I’m presently using a total of six inputs. Input 1 (the Google Hangout “mic input”) and input 7 (the JDV input) could just as well be line inputs. So it would be nice if a couple of these inputs used combo jacks and could be used as either mic or line inputs, as the mic inputs are configured on the FA-66. So let’s add that requirement.

  • 8 XLR (mic)/TRS (line input) combo inputs.
  • Phantom power available on each input, configurable independently.
  • Let’s just skip any guitar inputs; I’ll use a direct box.
  • 6 TRS outputs.

For this application, I don’t need anything else. This would let me leave 1/2 for the required Google Hangout left/right input, but not have to skip inputs for the 5 signals currently going in (3 mics, the JDV, and the Hangout monitoring). I’d still have a spare for another host or a second mic for acoustic instruments. So who makes this? Or the closest thing to it?

To examine further, later (enough for tonight!) I found the following interfaces on Sweetwater:

  • Focusrite Scarlett 18i20
  • Focusrite Clarett 8Pre USB 18x20
  • PreSonus AudioBox 1818VSL
  • PreSonus Studio 1824
  • TASCAM US-16x08
  • TASCAM Celesonic US-20x20
  • Antelope Audio Discrete 8

Both Focusrite boxes only allow phantom power control per bank of four inputs.

The Presonus 1818VSL uses combo jacks in what looks to be a very useful way. But it has the same limitation on phantom power control.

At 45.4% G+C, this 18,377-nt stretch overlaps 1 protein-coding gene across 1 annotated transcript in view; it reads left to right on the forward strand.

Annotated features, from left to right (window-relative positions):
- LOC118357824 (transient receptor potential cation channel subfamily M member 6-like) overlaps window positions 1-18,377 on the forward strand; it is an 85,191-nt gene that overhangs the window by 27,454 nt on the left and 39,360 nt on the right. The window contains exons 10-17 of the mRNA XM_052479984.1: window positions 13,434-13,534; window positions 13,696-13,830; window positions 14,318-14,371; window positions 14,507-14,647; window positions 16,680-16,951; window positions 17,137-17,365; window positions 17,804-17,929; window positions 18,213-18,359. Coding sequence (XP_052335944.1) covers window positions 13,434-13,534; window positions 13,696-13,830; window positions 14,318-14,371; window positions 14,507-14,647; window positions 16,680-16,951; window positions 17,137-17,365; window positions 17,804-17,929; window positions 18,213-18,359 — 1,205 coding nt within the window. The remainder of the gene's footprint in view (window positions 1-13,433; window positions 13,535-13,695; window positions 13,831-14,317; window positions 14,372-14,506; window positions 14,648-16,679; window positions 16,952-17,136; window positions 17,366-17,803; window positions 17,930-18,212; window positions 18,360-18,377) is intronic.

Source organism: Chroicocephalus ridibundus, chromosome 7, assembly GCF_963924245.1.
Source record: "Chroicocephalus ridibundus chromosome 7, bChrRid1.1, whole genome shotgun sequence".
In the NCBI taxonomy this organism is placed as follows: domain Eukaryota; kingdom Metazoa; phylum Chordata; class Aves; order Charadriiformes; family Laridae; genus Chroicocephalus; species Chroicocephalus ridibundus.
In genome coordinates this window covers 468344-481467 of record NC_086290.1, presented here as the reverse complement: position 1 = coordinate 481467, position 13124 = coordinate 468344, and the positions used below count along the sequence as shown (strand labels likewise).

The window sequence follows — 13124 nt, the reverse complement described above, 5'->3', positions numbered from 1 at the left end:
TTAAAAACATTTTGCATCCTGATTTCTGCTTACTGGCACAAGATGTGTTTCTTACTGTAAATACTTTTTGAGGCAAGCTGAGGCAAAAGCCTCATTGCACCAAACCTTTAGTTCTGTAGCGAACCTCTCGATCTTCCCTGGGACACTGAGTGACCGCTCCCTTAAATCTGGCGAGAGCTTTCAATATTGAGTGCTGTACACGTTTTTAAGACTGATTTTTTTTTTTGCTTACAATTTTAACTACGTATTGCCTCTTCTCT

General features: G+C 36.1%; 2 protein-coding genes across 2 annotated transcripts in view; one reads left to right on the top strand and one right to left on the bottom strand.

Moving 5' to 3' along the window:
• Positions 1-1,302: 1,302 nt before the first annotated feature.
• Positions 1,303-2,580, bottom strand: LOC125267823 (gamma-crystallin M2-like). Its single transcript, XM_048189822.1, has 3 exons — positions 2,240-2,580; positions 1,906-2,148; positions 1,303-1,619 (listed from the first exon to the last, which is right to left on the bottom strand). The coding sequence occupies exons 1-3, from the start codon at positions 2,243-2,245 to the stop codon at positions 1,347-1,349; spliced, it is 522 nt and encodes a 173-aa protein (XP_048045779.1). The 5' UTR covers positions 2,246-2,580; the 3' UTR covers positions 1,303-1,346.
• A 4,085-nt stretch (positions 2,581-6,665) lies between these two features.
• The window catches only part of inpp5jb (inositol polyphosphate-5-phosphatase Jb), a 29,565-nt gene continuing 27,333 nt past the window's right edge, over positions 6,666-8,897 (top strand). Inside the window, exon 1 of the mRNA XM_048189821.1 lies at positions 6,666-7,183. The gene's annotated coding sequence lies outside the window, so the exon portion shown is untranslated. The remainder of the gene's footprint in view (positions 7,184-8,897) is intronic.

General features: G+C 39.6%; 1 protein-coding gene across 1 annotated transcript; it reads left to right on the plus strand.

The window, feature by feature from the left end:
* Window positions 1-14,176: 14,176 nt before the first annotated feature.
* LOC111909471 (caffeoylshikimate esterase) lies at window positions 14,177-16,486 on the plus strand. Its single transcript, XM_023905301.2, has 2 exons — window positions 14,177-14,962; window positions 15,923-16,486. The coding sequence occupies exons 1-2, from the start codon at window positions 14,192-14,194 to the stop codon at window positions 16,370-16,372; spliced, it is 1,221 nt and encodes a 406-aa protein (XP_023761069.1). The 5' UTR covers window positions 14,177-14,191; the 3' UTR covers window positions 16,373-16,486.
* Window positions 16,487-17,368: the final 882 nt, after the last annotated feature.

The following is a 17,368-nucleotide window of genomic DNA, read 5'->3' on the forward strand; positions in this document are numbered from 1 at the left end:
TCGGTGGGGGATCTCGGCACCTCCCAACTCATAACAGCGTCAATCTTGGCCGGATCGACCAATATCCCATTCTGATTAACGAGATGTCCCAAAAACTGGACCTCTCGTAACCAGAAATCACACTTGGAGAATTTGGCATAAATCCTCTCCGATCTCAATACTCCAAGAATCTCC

The Presonus 1824 has one control for phantom power that affects all the microphone inputs. I really don’t like that. I might be able to work around it; currently the only actual microphones I’m using do require phantom power. For a couple of line-level inputs, I could probably get by using different cables that did not terminate in an XLR female connector. So I’d have to acquire some new cables. But if I ever wanted to use a ribbon mic alongside the others, I’d be in trouble, unless I added another Cloud Lifter or similar device. It just seems like a needless lack of flexibility.

The TASCAM US-16x08 is pretty similar to the US-2000 I have now. There are no combo jacks, but there are extra line inputs, and extra line outputs. This would do the job I can’t quite do now without using that extra output from the computer. This would probably be the simplest and least expensive “side-grade,” although I’m not sure it is any better at all, audio quality-wise, and might even be worse, than the US-2000.

The TASCAM Celesonic US-20x20 looks very usable but it’s a USB 3.0 device. And so I’m going to have to disquality it because it wouldn’t work with any of my older computers including the Mac Mini I’m now using for the podcast.

The Antelope Audio Discrete 8 looks pretty nice, but because of all the extra clocking and digital I/O on the back, the 8 line outputs are on a DB-25. I’d probably want to break them out to a racked patch bay. That would be inconvenient, but it’s not necessarily a deal breaker.

Wednesday

Full Circle

After dinner I watched a couple of old Doctor Who serials. I was curious about the origin story of Adric, so watched Full Circle. It’s really not that good, although there are some moments that achieve real creepiness and uncaniness. The plot in this story is quite complex. The degree of complexity is almost up there with an epic science fiction plot that covers centuries, like the Helliconia trilogy by Brian W. Aldiss. I’m not actually claiming that this show was written with the same degree of care in research and development that Aldiss put into that trilogy, but just that it has considerably more back-story and world-building than one usually sees in a Doctor Who story (or any television story of the era, honestly).